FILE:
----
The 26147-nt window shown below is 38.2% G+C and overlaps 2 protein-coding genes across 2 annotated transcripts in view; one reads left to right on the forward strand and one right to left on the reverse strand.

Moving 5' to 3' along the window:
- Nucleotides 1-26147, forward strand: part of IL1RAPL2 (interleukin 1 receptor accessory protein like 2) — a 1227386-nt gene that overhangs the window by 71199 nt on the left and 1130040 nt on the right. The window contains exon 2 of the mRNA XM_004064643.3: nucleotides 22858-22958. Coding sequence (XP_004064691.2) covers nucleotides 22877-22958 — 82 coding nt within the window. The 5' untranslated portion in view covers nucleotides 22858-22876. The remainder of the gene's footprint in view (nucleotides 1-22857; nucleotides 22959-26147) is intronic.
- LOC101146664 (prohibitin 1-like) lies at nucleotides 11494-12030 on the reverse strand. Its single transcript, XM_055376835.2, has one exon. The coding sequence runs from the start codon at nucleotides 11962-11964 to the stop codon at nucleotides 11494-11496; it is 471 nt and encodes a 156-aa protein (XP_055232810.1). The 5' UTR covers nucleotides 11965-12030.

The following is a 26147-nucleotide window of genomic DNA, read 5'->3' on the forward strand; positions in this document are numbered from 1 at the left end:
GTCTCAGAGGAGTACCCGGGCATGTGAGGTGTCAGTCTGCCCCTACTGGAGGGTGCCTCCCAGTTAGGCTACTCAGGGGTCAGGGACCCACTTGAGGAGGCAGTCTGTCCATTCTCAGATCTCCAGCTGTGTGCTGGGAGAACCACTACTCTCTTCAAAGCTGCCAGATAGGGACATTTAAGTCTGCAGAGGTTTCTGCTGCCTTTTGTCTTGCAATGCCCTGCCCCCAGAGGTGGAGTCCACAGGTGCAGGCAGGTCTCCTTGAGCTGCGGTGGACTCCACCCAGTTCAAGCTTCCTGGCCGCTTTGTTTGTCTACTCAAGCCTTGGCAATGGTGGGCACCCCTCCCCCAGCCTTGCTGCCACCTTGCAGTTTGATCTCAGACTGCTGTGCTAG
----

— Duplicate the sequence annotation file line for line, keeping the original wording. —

The 26147-nt window shown below is 38.2% G+C and overlaps 2 protein-coding genes across 2 annotated transcripts in view; one reads left to right on the forward strand and one right to left on the reverse strand.

Moving 5' to 3' along the window:
- Nucleotides 1-26147, forward strand: part of IL1RAPL2 (interleukin 1 receptor accessory protein like 2) — a 1227386-nt gene that overhangs the window by 71199 nt on the left and 1130040 nt on the right. The window contains exon 2 of the mRNA XM_004064643.3: nucleotides 22858-22958. Coding sequence (XP_004064691.2) covers nucleotides 22877-22958 — 82 coding nt within the window. The 5' untranslated portion in view covers nucleotides 22858-22876. The remainder of the gene's footprint in view (nucleotides 1-22857; nucleotides 22959-26147) is intronic.
- LOC101146664 (prohibitin 1-like) lies at nucleotides 11494-12030 on the reverse strand. Its single transcript, XM_055376835.2, has one exon. The coding sequence runs from the start codon at nucleotides 11962-11964 to the stop codon at nucleotides 11494-11496; it is 471 nt and encodes a 156-aa protein (XP_055232810.1). The 5' UTR covers nucleotides 11965-12030.

The following is a 26147-nucleotide window of genomic DNA, read 5'->3' on the forward strand; positions in this document are numbered from 1 at the left end:
GTCTCAGAGGAGTACCCGGGCATGTGAGGTGTCAGTCTGCCCCTACTGGAGGGTGCCTCCCAGTTAGGCTACTCAGGGGTCAGGGACCCACTTGAGGAGGCAGTCTGTCCATTCTCAGATCTCCAGCTGTGTGCTGGGAGAACCACTACTCTCTTCAAAGCTGCCAGATAGGGACATTTAAGTCTGCAGAGGTTTCTGCTGCCTTTTGTCTTGCAATGCCCTGCCCCCAGAGGTGGAGTCCACAGGTGCAGGCAGGTCTCCTTGAGCTGCGGTGGACTCCACCCAGTTCAAGCTTCCTGGCCGCTTTGTTTGTCTACTCAAGCCTTGGCAATGGTGGGCACCCCTCCCCCAGCCTTGCTGCCACCTTGCAGTTTGATCTCAGACTGCTGTGCTAG